Last Updated on April 13, 2017 by Marie Bautista
|freedigitalphotos by papaija2008|
an image inside my head of what kind of mom I was going to be. I was going to take care of her, love her
like crazy and of course, I will exclusively breastfeed her.
Women I work with told me stories of how breastfeeding hurts and how I
would need to stop breastfeeding my baby anyway after my maternity leave would
be over in two months.
after efforts to induce labor because of oligohydramnios, a condition wherein
there is a deficiency of amniotic fluid and because there was meconium in my amniotic fluid. Meconium, which is a baby’s very first poop,
is expelled by the baby usually after birth.
Meconium in the amniotic fluid is a sign that the baby is in fetal
distress. The normal fetal heartbeat is
between 120-180 bpm, but my baby’s fetal heartbeat would go above 200, which was a sign that she was in fetal distress.
minutes and doing “Yoga for Pregnant Women” practically every day with dreams
of going through normal labor, I went under the knife.
because she ingested her meconium.
Luckily, the stuff didn’t get into her lungs, but still, she has to get
I made it clear that I was going to breastfeed. However, this was sixteen years ago, and the breastfeeding campaign here in the Philippines was not that big yet. Multi-national companies actually gave hospitals samples of baby formulas! When the nursery staff gave formula to my baby and my hubby approved, because the baby was crying and needed to feed, I wasn’t able to object.
tried to feed my baby with breasts hard as rock, she refused. Not knowing any better, I finally gave in and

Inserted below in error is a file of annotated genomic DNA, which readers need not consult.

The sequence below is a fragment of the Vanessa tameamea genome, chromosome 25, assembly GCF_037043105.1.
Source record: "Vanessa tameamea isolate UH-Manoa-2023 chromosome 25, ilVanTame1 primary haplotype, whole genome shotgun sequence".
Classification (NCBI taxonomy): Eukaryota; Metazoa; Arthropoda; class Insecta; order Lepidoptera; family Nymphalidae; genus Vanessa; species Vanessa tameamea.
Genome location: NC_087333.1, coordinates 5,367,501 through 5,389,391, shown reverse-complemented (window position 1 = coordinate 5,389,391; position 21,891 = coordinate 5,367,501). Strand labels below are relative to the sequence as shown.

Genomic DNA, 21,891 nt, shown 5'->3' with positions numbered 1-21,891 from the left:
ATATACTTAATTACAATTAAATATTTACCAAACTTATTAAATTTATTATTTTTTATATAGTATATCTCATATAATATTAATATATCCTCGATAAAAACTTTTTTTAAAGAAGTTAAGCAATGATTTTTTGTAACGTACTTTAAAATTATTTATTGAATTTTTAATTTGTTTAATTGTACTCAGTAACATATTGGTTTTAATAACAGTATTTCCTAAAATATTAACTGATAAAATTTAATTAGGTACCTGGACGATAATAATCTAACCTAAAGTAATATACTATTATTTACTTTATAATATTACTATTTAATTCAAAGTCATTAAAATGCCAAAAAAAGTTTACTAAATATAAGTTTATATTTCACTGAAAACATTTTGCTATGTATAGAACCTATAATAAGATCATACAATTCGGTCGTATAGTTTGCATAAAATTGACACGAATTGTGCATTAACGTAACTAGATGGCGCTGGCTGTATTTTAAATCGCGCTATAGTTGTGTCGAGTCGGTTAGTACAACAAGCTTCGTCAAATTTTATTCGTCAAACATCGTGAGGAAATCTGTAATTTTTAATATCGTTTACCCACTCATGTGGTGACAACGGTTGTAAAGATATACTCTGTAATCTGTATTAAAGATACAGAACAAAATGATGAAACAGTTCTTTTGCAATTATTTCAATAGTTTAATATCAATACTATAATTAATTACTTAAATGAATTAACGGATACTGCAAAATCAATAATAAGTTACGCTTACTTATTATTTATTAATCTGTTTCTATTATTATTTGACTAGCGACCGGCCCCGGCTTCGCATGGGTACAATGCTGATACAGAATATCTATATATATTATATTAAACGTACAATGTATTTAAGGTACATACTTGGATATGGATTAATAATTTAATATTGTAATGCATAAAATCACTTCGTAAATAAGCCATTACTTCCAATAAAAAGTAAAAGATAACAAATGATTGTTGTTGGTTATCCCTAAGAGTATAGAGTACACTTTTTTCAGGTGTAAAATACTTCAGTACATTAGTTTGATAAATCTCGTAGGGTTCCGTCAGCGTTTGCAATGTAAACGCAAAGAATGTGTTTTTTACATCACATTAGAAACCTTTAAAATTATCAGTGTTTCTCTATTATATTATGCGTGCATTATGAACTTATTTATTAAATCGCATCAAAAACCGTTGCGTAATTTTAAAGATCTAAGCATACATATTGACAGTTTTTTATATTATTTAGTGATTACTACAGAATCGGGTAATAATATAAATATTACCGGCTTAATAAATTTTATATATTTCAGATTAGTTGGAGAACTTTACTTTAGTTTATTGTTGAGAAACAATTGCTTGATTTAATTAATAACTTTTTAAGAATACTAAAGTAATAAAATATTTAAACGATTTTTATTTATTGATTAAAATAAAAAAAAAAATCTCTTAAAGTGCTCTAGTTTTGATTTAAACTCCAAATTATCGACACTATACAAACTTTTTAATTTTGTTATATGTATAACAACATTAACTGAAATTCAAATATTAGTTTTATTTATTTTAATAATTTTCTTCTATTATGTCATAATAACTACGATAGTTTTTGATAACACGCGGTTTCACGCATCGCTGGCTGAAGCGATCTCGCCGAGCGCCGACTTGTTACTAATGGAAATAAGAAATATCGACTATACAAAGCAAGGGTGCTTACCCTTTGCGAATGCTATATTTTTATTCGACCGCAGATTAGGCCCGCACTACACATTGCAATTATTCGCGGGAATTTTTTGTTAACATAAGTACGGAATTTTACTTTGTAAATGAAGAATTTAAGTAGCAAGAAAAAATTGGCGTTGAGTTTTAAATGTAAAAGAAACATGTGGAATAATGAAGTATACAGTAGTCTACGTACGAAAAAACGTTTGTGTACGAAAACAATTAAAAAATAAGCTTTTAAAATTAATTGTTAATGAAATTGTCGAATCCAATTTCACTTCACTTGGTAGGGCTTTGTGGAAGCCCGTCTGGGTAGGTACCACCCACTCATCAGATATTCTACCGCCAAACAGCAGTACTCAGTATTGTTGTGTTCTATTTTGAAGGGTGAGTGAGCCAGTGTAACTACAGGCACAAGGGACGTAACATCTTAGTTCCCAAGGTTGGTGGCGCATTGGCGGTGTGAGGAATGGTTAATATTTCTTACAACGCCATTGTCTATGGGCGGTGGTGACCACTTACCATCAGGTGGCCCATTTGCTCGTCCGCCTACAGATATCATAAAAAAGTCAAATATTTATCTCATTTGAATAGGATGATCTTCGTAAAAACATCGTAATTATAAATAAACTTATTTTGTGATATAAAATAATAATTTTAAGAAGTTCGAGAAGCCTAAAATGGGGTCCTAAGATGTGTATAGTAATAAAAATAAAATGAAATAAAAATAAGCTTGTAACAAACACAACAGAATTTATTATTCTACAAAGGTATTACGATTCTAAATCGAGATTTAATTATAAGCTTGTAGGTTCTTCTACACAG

agreed to give her formula with a heavy heart.
since I have read that you can battle nipple confusion, but me being young and scared
to see my baby screaming hungrily and refusing my milk, formula won. And here’s the downside, when she finally
decided to breastfeed, I no longer had milk.
persisted. I had Nicole, my second daughter, one year and ten months later, but
I knew a whole lot better. I persisted
in breastfeeding her, giving clear instructions to the hospital staff that I
will breastfeed even if I gave birth through C-Section again. I breastfed her until she is around seven
months, and I only have to stop because I had to be at work on field full time
(breast pumps during those times cost a fortune.)
With my third child, I breastfed him for over three years, and that was
while working full time on field.
mastitis, and problems on how to boost milk supply almost
pushed me to quit. Had I read about Milk
Up! Secrets to Increase Your Milk Supply, I would probably be able to
re-lactate and re-introduce breast milk to my first child. This breastfeeding book includes ways to solve low milk supply, what to do when you
cannot feed your baby right after giving birth (like what happened to me with
my first child), and methods on how you can produce sufficient milk. It is like your own support group, because
this book addresses a lot of your breastfeeding questions. This elevates your belief that, yes, you can breast feed and dispels doubts that you are not producing enough for your child.
nutrition. It is a moment of connection,
that special moment when your child looks at you, with milk dribbling on her
chin, with a smile especially for you.